Quest or Obsession?

This review has been printed in the October 2019 issue of Chess Life.  A penultimate (and unedited) version of the review is reproduced here. Minor differences exist between this and the printed version. My thanks to the good folks at Chess Life for allowing me to do so.

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Chapin, Sasha. All the Wrong Moves: A Memoir About Chess, Love, and Ruining Everything. New York: Doubleday, 2019. ISBN 978-0385545174.

Sasha Chapin’s All the Wrong Moves (Doubleday, 2019) is, on first blush, a fairly conventional tale of a young man’s obsession with chess. Chapin first approached the board as a troubled teen, and in the book’s early chapters, he recounts his early dalliances with the game on his school’s chess team.

Already in these initial pages we find the two competing elements of Chapin’s life in chess. He describes the “ecstatic flight from [him]self” that he discovered in the game, and the growing importance it held in his day-to-day living:

… I lost interest in all of my other typical activities. The brief thrills of breaking the law or almost breaking a condom felt like shallow flutters compared to the sustained joy of playing over one of Bobby Fischer’s masterpieces. (24)

But for all of the pleasure that chess provides him, Chapin also discovers that he’s not a very good player. While he can deal with losing to other “chess nerds,” a series of ego-crushing defeats by his older brother is a step too far. Chapin swears the game off (33), assuming that it’s “just one of those things I liked when I was a kid, like cartoons, or Sartre, or weed…” (Here, as above, we see Chapin’s repeated sensationalism in action.)

Chapin’s “remission” ends when, during a hastily arranged reporting trip to Nepal, he encounters street hustlers in Katmandu. Predictably he loses, but the obsession returns, and while Chapin wonders if it’s not due to the effect the heat is having on his mood stabilizers (45-6), soon he is passing up the pleasures of the flesh to play chess on the Internet.

The bulk of All the Wrong Moves is devoted to Chapin’s abandoning himself, sometimes against the advice of his better angels, to chess. He starts with a local club in Bangkok, followed by a painful loss at the Bangkok Open that prompts him to withdraw from the tournament. He heads to New York and then Toronto, intending to exile himself from the game, but instead falling deeper and deeper under its spell.

Here the story takes a turn. Chapin meets a woman and comes to make a bold decision. Instead of fleeing from chess, and in an effort to overcome the shame he felt in his divided attention, Chapin rips off the band-aid. He effectively “goes pro,” trying to improve seriously over the course of a year, and with the goal of defeating a player rated 2000.[1]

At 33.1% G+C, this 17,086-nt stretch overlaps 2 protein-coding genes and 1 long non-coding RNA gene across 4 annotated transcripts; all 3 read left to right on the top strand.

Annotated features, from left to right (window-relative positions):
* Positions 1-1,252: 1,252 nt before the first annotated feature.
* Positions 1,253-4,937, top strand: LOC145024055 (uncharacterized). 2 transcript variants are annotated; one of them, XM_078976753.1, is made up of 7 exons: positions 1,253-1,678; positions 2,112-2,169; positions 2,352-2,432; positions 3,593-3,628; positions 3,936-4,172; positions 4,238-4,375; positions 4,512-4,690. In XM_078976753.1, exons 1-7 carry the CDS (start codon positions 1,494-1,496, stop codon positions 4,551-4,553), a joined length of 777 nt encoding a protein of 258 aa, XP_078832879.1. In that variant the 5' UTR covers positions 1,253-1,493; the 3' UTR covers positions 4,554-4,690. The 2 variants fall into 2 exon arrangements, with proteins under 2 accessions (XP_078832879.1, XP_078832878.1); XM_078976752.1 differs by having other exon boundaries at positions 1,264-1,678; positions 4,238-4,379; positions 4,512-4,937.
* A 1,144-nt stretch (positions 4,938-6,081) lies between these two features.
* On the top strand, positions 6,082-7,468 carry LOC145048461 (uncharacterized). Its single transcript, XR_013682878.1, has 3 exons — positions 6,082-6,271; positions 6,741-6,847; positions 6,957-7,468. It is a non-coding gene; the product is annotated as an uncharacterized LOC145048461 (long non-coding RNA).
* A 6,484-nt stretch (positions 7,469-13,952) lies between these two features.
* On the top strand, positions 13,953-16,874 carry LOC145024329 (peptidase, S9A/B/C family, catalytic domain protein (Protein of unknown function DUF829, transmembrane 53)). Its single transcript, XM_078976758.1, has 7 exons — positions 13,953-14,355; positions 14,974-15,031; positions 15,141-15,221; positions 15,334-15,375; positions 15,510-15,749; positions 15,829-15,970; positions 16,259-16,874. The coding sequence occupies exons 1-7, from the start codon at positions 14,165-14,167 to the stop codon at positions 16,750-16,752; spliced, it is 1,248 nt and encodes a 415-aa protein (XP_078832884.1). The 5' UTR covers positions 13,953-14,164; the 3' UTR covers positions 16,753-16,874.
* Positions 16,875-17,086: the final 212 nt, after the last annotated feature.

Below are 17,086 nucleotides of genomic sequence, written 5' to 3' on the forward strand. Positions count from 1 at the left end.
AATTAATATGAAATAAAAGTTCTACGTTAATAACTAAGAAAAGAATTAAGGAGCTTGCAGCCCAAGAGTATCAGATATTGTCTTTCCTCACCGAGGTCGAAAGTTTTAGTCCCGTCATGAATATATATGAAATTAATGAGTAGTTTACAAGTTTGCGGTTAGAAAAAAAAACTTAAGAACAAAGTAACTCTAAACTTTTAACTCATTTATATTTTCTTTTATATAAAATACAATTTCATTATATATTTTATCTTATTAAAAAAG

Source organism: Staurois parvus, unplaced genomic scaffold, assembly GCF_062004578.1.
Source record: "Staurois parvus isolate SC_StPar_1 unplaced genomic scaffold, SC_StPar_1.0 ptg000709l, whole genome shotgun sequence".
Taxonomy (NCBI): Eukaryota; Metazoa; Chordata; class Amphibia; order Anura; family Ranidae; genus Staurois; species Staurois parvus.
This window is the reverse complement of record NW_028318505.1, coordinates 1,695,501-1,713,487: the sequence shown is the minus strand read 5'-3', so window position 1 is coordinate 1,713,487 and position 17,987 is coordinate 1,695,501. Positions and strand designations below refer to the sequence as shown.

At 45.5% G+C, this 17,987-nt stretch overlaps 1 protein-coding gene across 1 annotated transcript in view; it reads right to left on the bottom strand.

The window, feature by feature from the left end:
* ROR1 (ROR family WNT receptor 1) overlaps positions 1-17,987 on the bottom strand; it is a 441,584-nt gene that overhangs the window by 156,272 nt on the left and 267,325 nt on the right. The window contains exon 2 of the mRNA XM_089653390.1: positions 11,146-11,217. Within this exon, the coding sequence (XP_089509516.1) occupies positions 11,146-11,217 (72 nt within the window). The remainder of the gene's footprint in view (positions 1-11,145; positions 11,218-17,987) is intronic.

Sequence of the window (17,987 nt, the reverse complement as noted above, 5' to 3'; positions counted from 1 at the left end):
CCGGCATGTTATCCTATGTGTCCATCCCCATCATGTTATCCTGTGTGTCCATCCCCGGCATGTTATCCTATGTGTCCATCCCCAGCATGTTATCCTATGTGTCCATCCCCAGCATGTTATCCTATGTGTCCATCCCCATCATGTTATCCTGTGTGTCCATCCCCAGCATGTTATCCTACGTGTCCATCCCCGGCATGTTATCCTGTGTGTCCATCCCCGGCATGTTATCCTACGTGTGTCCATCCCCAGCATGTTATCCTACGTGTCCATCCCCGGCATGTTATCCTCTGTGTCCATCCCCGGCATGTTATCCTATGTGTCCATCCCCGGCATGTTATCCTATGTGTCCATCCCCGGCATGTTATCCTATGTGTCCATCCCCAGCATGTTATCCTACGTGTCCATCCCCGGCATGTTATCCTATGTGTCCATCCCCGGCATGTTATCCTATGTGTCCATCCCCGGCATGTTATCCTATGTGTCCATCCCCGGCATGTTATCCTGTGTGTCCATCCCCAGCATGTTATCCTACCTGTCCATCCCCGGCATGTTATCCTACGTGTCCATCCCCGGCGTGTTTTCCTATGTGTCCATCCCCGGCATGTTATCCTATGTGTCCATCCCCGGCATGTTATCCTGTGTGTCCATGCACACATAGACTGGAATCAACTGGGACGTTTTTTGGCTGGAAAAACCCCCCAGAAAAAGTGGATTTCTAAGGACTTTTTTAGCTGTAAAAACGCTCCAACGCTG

This quest – and it’s clear that Chapin has shaped his tale as a quest – takes the author to Saint Louis for a month, where he hates everything about the city save the Chess Club and his lessons with Ben Finegold. He plays rated games in Toronto, New York, Hyderabad, and finally Los Angeles, where a win over an A player and a draw with an expert brings the journey to its completion.

Quest narratives like Chapin’s are not only about actions and deeds, but also meaning and growth. The hero is supposed to have learned something, become different and wiser, in his travels. What is the net result for Sasha Chapin after his sojourn in the chess world, and what should we take from it?

There is no small difficulty in reviewing a memoir. Any criticism runs the risk of reading like bad psychoanalyzing, and as someone who writes about chess for a living, it’s tricky to avoid expecting too much from a trade book aimed at non-specialists. Still, with these admonitions firmly in mind, we might hazard the following reading.

There is a chasm in Chapin’s tale between the descriptions of the joy he finds in chess, and the agony losing brings him. On the one hand, he senses and articulates quite well the beauty of the game (25, 52, 88-90), but the pleasure he finds pales in comparison to the self-loathing wrought by defeat.

For much of the book Chapin simply cannot abide the blows to his ego brought on by losses. After a child beats him, he says “I feel nothing but rage, and I am its only object.” Later he decides that perhaps “the essential ingredient to good chess play was self-hatred… I made sure to be as sad and uncomfortable as possible.” (103, 107)

It is odd that of all the methods Chapin employs to try and win more games, the most logical – study – never appears in the book. In 224 pages there is no mention of chess books or videos, no effort expended in showing readers the day-to-day work of chess improvement. Instead we get tales of days-long Internet blitz benders, which are fun, but which do little to improve his play.

And it’s not as if Chapin is unaware of chess literature and culture. He name-checks Aron Nimzowitsch, Jonathan Rowson, and Peter Svidler during his August 13th appearance on Ben Johnson’s Perpetual Chess Podcast. He ominously cites “the Database” (47) as something that the best players have to master. So why doesn’t any of the hard work of improvement appear in the book?

Part of this omission may have to do with his audience. A memoir that details weeks analyzing the Sveshnikov probably won’t tear up the best-seller list, and Chapin admits on the Podcast that he made an authorial decision to “compress” the technical content.

But I suspect that the lack of focus on training has more to do with the almost Manichean framework of Chapin’s tale. Chapin is a believer in talent – you either have it, or you don’t. He incorrectly thinks that Magnus Carlsen is “infamous for not needing to study quite as hard as other high-level players” (77) due to his innate talent, while he laments his personal lack of any such gift.

The upshot, on this account, is that you can’t hate yourself for not being great. (77) Hard work and deliberate practice, the kind originally championed by Anders Ericsson can only paper over a lack of talent. So it’s not Chapin’s fault he’s bad at chess – it’s his inability to create mental images (43), his lack of God-given ability, or his opponent’s odorous distractions (153), but never the fact that, at least in the book, he doesn’t seem to actually try to improve.